Wild River Review: Ed Belbruno doesn’t sit still easily. On a sunny, winter afternoon, he perches at the edge of his sofa talking about his latest book, Fly Me to the Moon (Princeton University Press), and about chaos. Specifically chaos theory. In his book, Belbruno tells the story of how he used chaos theory to get the world’s first spaceship (a Japanese spaceship named Hiten, which means “A Buddhist Angel that Dances in Heaven”) to the moon without using fuel. To illustrate a point, his hands move through the air, creating a sunlit swirl of fine dust particles.
Belbruno’s own paintings adorn the walls of his living room, one of which gave him the solution for Hiten. In the corner, tubes of oil paint lie on a drafting table next to an easel exhibiting his latest work, gorgeous splashes of color representing microwaves.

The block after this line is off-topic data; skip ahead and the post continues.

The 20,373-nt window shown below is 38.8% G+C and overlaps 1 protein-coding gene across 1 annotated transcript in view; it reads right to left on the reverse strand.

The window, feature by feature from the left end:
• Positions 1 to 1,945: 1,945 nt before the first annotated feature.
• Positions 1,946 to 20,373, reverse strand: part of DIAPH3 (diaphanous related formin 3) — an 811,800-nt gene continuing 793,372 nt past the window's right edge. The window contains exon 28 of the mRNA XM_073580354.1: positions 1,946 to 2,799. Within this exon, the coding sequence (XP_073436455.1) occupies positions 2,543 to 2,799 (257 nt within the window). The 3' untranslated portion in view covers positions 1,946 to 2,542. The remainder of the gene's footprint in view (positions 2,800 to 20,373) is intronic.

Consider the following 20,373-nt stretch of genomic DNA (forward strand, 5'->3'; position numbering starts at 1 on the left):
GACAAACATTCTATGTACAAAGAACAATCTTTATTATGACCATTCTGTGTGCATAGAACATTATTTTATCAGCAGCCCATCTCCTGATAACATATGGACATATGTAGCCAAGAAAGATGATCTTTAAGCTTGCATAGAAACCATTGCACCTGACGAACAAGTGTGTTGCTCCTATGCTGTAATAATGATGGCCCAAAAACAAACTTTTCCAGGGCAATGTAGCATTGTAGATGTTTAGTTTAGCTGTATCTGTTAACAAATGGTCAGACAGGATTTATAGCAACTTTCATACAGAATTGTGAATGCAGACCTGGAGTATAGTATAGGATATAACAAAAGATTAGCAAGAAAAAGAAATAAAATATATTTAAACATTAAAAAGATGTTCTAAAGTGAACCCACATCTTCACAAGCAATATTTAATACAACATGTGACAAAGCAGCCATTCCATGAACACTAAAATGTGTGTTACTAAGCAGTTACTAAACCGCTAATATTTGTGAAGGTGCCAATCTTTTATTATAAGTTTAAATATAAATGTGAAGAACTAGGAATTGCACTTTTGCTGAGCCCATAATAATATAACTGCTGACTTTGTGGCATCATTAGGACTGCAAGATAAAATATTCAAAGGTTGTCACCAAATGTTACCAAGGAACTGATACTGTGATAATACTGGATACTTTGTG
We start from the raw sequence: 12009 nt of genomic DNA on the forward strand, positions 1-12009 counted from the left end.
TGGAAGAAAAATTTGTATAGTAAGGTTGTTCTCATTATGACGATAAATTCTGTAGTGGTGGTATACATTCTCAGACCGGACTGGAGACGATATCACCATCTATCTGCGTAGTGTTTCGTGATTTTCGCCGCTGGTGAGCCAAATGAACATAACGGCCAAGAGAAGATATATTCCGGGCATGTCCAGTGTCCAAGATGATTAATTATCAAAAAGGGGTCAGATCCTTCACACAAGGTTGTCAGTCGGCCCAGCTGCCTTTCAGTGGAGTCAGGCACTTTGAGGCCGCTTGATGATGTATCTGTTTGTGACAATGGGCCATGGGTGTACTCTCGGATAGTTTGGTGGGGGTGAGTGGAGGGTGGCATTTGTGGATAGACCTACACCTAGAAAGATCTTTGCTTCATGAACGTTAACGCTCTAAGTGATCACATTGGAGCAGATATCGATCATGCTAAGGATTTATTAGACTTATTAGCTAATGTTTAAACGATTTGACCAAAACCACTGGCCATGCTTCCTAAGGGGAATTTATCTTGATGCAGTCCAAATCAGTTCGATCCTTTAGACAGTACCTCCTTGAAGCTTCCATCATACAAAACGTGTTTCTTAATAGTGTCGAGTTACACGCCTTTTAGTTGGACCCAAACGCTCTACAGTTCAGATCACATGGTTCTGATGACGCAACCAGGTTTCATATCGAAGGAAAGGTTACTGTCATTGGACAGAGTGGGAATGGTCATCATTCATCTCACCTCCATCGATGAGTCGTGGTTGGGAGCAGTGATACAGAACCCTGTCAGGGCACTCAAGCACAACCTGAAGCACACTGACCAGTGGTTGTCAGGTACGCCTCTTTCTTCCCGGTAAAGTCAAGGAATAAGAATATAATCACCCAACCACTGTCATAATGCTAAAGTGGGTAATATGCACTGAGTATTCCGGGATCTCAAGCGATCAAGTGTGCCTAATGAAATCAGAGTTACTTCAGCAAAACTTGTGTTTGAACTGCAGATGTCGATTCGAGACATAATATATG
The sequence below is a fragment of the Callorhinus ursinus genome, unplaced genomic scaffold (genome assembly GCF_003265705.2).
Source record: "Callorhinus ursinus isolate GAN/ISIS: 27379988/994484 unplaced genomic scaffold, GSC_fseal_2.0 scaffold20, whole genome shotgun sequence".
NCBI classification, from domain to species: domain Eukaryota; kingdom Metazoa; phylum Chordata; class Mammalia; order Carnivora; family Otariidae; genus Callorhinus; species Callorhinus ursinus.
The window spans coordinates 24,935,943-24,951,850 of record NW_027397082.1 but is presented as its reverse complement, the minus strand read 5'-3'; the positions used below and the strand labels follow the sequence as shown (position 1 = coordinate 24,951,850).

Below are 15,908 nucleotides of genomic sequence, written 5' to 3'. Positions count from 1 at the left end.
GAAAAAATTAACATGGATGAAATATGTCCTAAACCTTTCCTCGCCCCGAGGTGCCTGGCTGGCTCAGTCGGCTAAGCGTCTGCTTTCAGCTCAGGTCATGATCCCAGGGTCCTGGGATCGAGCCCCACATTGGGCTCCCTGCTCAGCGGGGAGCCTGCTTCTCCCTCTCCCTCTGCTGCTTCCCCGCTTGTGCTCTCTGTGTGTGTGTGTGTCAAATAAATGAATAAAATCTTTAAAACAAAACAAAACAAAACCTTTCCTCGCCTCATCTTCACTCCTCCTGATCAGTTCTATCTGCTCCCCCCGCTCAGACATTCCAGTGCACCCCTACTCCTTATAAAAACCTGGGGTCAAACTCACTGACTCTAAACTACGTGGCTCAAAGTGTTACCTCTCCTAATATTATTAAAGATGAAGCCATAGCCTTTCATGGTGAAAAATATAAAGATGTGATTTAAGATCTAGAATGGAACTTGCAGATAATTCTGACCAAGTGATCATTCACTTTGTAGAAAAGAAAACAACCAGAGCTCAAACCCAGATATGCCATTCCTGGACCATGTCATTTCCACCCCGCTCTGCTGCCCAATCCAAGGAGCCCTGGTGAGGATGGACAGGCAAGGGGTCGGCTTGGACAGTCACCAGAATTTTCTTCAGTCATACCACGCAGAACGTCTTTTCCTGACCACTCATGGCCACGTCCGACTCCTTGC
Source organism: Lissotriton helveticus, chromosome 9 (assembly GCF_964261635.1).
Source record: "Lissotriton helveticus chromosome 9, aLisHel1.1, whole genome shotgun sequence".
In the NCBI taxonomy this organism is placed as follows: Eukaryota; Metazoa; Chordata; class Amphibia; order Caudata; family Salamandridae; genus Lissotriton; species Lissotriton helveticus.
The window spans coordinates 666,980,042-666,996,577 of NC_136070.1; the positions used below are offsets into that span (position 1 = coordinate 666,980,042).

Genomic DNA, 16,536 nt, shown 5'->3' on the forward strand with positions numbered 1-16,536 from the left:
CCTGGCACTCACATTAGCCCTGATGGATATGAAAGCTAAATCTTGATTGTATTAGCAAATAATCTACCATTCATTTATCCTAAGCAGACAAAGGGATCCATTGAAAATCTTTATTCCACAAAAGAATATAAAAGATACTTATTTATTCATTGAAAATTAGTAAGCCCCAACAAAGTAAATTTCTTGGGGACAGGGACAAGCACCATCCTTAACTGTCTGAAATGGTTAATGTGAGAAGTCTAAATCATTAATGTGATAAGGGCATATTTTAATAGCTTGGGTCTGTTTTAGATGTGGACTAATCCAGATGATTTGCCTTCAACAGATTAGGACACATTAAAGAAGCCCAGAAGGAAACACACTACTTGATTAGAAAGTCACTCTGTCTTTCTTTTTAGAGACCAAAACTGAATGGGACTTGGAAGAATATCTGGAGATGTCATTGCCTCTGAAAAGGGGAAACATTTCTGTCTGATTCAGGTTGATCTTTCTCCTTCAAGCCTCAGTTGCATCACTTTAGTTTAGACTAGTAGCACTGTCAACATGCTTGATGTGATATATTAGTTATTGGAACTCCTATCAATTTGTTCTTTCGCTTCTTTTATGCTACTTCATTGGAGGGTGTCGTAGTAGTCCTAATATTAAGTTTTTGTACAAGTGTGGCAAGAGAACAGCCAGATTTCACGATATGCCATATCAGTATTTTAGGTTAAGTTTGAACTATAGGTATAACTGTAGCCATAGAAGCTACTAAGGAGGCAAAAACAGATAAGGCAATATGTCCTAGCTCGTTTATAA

“Chaos is a way to describe the motion of an object where the motion appears to be very unpredictable,” he says. “Some things are not chaotic and some things are.”
“For example,” he continues. “If you look at a leaf falling to the ground on a windy day, it doesn’t fall like a piece of lead rocketing to the ground. It floats. And if the wind catches that leaf, it will dart around from place to place, and the resulting path is not something you know ahead of time. So from moment to moment, you cannot say where the leaf will go. Therefore, chaos has a sense of unpredictability to it. You could say, ’Well does it mean that I can’t really know where something is going?’ In a sense you can’t, because you have to know every little detail of the atmosphere of the earth, about how the wind varies from point to point, and we don’t. The same holds true for space and the orbit of the planets.”
Belbruno knows that out of seeming chaos, a path can be found between two points. [Continue reading…]